Do you find yourself playing someone else’s game or the one that honors your strengths and gets you play time? I hope it’s the latter, but for the sake of this post, let’s say it’s the first.
You’ll know you are playing the game of someone else’s making or someone else’s dream when you find yourself wondering why you’re doing what you’re doing. While this is likely to be a question you ponder often in life, hopefully you have a ready answer that resolves that question for you. If you don’t have a ready answer and the question continues to haunt you at every quiet moment, then it’s likely you are playing someone else’s game.
Perhaps your parents played a very influential part in your life (most do) and you did one of two things. You fell hook line and sinker to the path they told you to take or did the complete opposite, jumped ship and found the path that directly conflicted with the one your parents suggested you take. Honestly, what 18-year-old is making decisions that are in alignment with their soul? I would argue that whether you chose to follow the path of comfort or the one of discomfort, neither were what your soul was whispering to you. The truth of the matter is, I’m sure your parents, having observed and interacted with you for the previous 18 years, had a bit of an inkling as to what you might excel at or what to direct you away from at the very least. However, our raging need for independence at that age is no where near listening to the voice within us and is more interested in fighting the voices giving direction outside of us. Is it any wonder that many college freshmen are depressed and drop out or change their major within their first year of college? There isn’t anything that’s going to prepare you for that first year of independence. Naively, as a parent, I’m planning with that in mind. Here’s to hoping!
Voices of direction
As you get older a distance emerges between you and your parents. Peers are everywhere and their voices are louder and more interesting than your parents. Their words are gold and their actions are like witnessing Neil Armstrong plant the American flag on the moon. So, we struggle. We struggle to pay credence to the guiding force of our parents and to the exciting and enticing voices of our peers. The voices of our peers may also be telling us that we can’t do something that we think we can or judge us for not doing something to perfection or as well as another. Does this mean we stop playing altogether? Sometimes that is exactly what happens. We have yet to realize that deep within ourselves a compass is pulling us ever so slightly, trying as it might, to pull us in the direction to the game we want to play.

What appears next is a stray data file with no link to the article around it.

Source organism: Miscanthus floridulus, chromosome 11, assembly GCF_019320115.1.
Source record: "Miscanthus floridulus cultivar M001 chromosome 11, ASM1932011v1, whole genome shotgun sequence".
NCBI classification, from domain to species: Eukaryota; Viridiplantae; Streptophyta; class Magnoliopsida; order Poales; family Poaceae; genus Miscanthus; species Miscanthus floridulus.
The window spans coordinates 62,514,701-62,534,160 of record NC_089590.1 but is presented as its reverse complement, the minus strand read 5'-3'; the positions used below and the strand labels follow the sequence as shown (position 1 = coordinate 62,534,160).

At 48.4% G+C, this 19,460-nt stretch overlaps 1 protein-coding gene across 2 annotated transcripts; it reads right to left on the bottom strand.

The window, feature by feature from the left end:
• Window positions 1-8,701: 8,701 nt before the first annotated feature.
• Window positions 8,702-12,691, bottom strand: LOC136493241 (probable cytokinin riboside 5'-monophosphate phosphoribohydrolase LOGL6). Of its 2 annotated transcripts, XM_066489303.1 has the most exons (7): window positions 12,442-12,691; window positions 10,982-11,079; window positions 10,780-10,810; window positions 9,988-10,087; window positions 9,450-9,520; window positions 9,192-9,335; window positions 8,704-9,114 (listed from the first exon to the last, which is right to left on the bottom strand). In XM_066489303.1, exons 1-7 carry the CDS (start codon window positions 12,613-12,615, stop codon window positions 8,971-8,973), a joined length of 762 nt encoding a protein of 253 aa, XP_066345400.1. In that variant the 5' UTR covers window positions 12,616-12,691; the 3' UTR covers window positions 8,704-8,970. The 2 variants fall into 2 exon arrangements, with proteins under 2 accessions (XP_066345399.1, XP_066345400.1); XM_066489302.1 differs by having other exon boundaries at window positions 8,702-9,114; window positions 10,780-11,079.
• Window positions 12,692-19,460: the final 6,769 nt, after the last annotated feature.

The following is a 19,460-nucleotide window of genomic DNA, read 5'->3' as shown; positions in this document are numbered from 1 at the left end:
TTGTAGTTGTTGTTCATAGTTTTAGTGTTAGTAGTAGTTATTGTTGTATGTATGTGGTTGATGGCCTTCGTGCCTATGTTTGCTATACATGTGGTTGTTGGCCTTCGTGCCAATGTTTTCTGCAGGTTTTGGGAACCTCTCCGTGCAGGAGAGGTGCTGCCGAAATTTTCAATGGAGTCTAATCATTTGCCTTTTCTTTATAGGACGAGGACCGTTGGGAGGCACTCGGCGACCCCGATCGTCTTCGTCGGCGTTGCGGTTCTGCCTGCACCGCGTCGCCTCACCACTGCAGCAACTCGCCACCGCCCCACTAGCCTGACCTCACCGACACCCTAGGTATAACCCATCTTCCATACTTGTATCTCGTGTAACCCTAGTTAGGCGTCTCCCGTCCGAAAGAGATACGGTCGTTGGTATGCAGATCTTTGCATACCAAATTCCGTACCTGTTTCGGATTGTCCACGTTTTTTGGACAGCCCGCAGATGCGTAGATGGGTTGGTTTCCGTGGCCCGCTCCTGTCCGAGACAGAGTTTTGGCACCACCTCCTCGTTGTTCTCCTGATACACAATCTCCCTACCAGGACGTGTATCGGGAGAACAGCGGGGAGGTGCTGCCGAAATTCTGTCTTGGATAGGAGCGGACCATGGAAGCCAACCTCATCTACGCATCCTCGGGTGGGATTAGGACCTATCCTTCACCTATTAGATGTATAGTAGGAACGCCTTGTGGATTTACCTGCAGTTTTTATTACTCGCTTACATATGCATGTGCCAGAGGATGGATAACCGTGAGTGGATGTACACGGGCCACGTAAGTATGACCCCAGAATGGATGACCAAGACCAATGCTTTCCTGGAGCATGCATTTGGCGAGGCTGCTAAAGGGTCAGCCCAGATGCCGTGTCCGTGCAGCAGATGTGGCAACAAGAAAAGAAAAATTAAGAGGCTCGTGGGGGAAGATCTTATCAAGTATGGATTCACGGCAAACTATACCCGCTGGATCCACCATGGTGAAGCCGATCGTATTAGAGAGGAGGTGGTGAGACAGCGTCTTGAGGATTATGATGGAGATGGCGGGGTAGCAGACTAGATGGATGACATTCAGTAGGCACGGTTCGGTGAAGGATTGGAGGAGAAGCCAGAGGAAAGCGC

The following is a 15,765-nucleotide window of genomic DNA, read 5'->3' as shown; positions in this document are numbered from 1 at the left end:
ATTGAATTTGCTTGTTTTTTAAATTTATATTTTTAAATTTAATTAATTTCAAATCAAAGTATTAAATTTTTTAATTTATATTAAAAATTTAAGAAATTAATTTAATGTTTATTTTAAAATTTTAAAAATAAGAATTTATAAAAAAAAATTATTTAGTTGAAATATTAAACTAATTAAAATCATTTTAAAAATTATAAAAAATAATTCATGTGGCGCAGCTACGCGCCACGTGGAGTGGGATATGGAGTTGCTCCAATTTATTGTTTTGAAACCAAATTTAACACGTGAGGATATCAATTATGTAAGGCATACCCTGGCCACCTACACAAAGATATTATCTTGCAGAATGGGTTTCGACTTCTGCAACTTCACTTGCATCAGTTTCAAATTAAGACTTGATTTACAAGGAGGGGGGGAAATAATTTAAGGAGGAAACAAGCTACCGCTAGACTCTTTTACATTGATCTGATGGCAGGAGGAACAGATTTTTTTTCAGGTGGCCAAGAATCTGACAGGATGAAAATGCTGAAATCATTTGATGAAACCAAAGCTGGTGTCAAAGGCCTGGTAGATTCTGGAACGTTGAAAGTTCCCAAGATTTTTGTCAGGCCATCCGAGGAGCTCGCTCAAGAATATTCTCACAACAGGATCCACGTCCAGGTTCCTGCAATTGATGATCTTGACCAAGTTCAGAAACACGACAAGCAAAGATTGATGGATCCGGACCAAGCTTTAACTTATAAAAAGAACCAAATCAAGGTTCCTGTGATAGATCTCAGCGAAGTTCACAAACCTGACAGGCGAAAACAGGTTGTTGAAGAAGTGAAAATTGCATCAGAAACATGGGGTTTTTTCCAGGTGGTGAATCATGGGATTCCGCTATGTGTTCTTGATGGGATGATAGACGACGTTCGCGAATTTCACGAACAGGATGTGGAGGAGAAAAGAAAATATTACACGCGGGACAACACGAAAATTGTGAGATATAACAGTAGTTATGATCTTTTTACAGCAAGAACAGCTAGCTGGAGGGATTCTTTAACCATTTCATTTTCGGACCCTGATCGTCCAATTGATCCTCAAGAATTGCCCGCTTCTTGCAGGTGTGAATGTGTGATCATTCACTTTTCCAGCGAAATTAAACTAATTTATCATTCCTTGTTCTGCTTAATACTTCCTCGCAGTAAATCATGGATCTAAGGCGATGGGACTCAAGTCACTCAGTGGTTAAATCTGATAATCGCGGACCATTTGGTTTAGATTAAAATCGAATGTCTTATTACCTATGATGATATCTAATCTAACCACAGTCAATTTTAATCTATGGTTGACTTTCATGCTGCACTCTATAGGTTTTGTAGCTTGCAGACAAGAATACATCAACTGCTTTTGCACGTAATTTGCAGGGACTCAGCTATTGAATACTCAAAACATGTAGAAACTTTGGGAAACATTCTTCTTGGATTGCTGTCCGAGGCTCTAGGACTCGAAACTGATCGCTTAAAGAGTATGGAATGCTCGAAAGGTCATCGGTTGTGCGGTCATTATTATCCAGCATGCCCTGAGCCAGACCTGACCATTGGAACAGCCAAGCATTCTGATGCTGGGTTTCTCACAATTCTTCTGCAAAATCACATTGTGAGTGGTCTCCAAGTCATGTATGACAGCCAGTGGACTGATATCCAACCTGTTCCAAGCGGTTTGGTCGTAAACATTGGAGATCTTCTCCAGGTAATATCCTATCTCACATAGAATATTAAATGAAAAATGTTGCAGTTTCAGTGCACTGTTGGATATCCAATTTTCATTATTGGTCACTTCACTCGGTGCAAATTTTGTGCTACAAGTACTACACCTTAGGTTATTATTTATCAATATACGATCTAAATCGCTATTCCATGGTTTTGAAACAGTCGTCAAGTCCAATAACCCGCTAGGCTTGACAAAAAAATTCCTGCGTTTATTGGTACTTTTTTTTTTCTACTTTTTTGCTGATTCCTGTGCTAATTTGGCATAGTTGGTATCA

Every act in life is engaged on some sort of field of play. Our jobs are a matter of showing up and fulfilling parts to a team of players. Even if we are solo entrepreneurs, we answer to somebody. We are part of something bigger than ourselves at every turn. As we get older and begin to realize this, we start to take notice that there are some things we’ve been doing for awhile now that we absolutely do not feel called to show up for. It is not a game we have any desire to play. Maybe it worked for a while or we thought it did, but that’s before we started to be present in our own life and notice that it was not desirable to our soul’s intention.
Stop and listen
When you start to provide yourself more space and time for reflection and contemplation as to what is important to you and where you feel most alive in your life, it will be necessary to evaluate your contentment as to what game you are playing. By welcoming space and silence around this question, be listening to the whisper in your soul. The more you stop to listen to it, the louder it becomes.